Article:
Wednesday, March 28, 2012

Different Types of Criticism: Post-Publication

A few weeks ago, I explained the different types of criticism you’ll run across as a writer pre-publication. Today, I’m explaining what you’ll face after publishing. I’m going to break it down a differently than I did last time, as you still receive bad and good criticism, I just want to elaborate on how to deal with it, and also the different kinds of places you’ll deal with it.

Post-Publication -

This is when the book has been published and is available either as an eBook, Audiobook, or Print book – after rounds of editing has been complete and it’s up for sale everywhere.

Reviews -

Bad Reviews: You’ll probably receive negative reviews from professional reviewers, unskilled readers, and everything in between. The absolute most important thing to remember post-publication is to not comment. Don’t comment on it at all. You’ll just make yourself look bad.

If you receive the review from a friend, co-worker, or just someone who has done the review for you and they are speaking directly with you via email or some other form of communication, thank them for their honest opinion. No matter what they’ve said or done or how bad the review – thank them.

Good Reviews: Pretty much the same rules apply no matter if the review is good or bad. Indirect review (i.e. Amazon or Goodreads review section, etc.) – don’t comment. Direct review – give thanks.

Regardless of if the readers liked the book or are just slandering your work or name (which doesn’t happen all that often), they put time into reading it and should be thanked for their time.

In Person – So let’s say we’re at a book signing or some other public event and a person who has read your book comes up to you.

Bad critic: They say it was a bad book or they didn’t enjoy it (I’ve only ever heard about this happening once, never experienced it myself, so it’s a rarity). Since it’s face-to-face you can’t actually ignore them… well, you could, but it would be almost as rude as saying something you might regret later. Just bite your tongue and say “I’m sorry” or “I’ll take that into consideration” or something to that effect.

Good critic: They say they enjoyed reading your work or similarly something positive. Thank them. Thank them for reading. Maybe even feel free to tell them about some of your other books.

You can begin to see a bit of a pattern in how to deal with things. If you’re a new writer, you can save these rules and use it as a cheat sheet that way you can stop and take a breath the next time you’re faced with criticism.

Thursday, March 1, 2012

The Different Kinds of Criticism: Pre-Publication

When you’re an author, you’ll be getting plenty of criticism at every stage in writing. For a lot of aspiring authors, that’s a big part of what’s holding them back from getting their work off the back burner and out in the world. To cut to the chase, there are two main areas of criticism with books, and I’m going to explain them, and how to deal with them. This week, I’m going to explore pre-publication and in the next two weeks, I’m going to explore post-publication.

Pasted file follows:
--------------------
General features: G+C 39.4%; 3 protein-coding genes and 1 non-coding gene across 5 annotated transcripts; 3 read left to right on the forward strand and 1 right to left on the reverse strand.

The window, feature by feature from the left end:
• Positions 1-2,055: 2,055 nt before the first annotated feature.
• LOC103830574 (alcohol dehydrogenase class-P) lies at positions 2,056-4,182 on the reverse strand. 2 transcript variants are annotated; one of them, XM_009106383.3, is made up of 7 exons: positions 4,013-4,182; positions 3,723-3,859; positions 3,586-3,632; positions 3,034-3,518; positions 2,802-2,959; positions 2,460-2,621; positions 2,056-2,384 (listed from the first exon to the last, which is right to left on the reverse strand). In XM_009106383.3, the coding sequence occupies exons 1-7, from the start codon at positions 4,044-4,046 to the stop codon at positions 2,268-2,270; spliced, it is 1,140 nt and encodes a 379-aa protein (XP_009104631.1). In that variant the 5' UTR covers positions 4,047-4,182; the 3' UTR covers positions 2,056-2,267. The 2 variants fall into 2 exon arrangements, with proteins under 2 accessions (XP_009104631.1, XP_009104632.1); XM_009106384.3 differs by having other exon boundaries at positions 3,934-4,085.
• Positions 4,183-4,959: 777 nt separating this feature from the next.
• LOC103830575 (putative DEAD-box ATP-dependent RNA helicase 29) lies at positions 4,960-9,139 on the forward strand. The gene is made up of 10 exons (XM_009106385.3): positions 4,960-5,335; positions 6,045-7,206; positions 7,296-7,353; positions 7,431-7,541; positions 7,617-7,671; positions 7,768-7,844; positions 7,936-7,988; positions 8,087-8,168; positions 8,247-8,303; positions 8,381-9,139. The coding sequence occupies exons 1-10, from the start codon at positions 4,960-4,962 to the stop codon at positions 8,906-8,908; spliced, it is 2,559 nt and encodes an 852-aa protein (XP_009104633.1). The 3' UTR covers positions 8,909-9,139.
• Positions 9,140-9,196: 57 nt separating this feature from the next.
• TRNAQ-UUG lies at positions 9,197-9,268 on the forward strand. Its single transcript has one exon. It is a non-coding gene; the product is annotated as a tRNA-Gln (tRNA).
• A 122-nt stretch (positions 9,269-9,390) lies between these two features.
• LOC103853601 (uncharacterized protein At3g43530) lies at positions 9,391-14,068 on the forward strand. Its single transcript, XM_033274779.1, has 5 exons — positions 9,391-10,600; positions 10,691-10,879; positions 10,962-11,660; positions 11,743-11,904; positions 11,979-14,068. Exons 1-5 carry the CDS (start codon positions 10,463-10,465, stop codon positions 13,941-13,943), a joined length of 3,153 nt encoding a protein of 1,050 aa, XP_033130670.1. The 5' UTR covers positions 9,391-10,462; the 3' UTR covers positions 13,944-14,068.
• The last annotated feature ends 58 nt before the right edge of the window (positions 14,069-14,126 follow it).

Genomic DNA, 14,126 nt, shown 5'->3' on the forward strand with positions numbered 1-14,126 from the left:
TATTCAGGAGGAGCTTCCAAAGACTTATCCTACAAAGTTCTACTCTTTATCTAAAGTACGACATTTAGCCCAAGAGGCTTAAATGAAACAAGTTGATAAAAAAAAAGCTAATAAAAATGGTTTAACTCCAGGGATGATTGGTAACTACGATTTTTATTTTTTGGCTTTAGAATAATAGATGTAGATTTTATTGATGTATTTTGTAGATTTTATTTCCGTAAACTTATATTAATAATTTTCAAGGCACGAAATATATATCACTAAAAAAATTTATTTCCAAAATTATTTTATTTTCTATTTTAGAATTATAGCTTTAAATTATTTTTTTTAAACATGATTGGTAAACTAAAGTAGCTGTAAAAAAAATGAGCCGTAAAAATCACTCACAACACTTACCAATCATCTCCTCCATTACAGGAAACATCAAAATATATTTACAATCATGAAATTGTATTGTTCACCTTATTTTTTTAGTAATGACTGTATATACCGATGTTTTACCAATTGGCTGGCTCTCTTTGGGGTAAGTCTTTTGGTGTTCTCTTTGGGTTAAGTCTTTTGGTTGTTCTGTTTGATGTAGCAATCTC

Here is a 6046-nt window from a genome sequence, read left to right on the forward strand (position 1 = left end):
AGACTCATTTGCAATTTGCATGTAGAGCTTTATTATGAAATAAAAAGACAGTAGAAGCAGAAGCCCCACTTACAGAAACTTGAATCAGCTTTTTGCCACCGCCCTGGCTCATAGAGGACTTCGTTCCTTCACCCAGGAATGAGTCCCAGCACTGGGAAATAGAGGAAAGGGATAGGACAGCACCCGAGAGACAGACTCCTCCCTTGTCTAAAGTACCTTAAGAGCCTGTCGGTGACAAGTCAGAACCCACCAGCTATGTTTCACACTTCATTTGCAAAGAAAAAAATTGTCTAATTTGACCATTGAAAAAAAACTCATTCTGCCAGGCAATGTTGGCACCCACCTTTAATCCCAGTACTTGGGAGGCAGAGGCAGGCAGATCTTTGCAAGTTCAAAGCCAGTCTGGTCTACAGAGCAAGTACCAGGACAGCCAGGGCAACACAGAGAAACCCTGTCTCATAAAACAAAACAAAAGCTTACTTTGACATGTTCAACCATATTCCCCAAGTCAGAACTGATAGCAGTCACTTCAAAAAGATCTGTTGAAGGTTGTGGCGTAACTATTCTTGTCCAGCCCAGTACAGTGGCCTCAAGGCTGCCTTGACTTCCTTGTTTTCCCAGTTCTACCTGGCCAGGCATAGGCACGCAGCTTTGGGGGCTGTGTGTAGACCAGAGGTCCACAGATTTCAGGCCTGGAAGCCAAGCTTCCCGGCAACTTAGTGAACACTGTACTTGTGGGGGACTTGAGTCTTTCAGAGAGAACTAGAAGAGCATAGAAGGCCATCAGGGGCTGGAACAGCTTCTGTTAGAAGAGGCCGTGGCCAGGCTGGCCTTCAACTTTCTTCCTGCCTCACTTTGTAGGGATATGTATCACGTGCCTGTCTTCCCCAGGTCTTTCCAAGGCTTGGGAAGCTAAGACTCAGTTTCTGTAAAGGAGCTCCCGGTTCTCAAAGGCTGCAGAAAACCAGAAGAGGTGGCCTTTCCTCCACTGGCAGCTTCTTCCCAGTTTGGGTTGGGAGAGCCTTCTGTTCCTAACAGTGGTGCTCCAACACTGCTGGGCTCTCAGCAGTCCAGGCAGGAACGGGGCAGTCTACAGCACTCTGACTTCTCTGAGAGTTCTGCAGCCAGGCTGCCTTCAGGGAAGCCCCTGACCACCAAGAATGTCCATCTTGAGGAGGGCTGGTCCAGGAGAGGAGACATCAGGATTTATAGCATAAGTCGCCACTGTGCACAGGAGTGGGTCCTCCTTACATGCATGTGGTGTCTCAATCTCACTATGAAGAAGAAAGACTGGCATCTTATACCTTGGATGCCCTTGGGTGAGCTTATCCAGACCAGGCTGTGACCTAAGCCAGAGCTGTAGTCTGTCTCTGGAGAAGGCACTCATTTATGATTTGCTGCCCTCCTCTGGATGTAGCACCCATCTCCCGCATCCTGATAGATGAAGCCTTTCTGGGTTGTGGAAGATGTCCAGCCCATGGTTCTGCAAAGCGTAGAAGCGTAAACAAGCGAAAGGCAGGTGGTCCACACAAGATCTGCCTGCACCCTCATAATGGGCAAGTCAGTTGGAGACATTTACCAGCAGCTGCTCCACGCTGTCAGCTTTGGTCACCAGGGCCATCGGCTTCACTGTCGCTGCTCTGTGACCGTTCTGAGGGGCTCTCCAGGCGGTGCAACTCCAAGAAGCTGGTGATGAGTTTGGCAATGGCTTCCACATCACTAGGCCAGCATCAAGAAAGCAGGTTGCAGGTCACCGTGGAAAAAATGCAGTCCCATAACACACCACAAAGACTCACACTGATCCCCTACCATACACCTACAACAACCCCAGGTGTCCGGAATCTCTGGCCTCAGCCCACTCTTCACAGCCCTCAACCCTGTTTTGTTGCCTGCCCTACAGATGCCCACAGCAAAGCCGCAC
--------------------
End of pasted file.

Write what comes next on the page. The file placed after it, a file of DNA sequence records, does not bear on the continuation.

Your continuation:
Pre-Publication -
This is when the book is freshly written and you might post it somewhere online for feedback (places like or a writing group.

Bad Criticism: This is where people comment saying things like “This is bad. This is wonderful! I don’t like it. The characters are weak. The plot is choppy. The descriptions are wonderful!”
Why is it bad? It isn’t a helpful comment. It doesn’t point out what exactly it is that makes the character weak or why they think the plot is choppy. I’ve seen the “why” missing very often in a lot of criticisms, and good or bad, it just doesn’t give you anything to go on or prove that they even read your work.
How to deal with it: There are two different ways to deal with this, first, you can ask the commenter to elaborate on the “whys”. Secondly, you can just ignore it. Usually, if it’s a trusted commenter in my writing group, I’ll ask them to elaborate. If it’s a commenter online, I’ll probably just ignore it.

Good Criticism: Also called “constructive criticism”. This is where, good or bad, you have information about what you did right – and why – and what you did wrong – and why. "
“The character was weak because of all of the “telling” in the work, and also, you use a lot of crutch words.” This is the bare minimum for a good criticism.
Why is it good? It tells what’s wrong and gives you an idea of how you might fix it. It also is clear that the commenter is familiar with what they’re talking about, making them a valid source.
How to deal with it: This might sound like a no-brainer at first, but it’s a little more complex than how to deal with bad criticism. First of all, it’s a rule for me to not apply what I’ve learned with the new criticism unless I strongly agree with it or at least one other commenter says the same. This is because everyone has their own opinions, but if more than one person says that same, it’s more likely that others will also agree. So you may hold off on applying it to your work.
In terms of what you’re doing right, it will probably be a good idea to take note for future reference. It can be helpful in revisions and in your future writings to know what to add more of and what to do minimally.
Constructive criticisms can help you to learn about your habits, your weaknesses, and your strength. They’re really a necessary part of the writing process and – new writers especially keep in mind – NOT a bashing of your work. If you understand what kind of criticism you’re getting, then you’re better equipped to handle it.
Lastly, I would like to make sure you never bash someone for commenting on your work whether it’s good or bad criticism you’ve received, or even just an outright bashing. Never. Ever. Make a big deal of it. Best thing to do is ignore it.
Good luck in your writings! Any questions, leave them in the comments.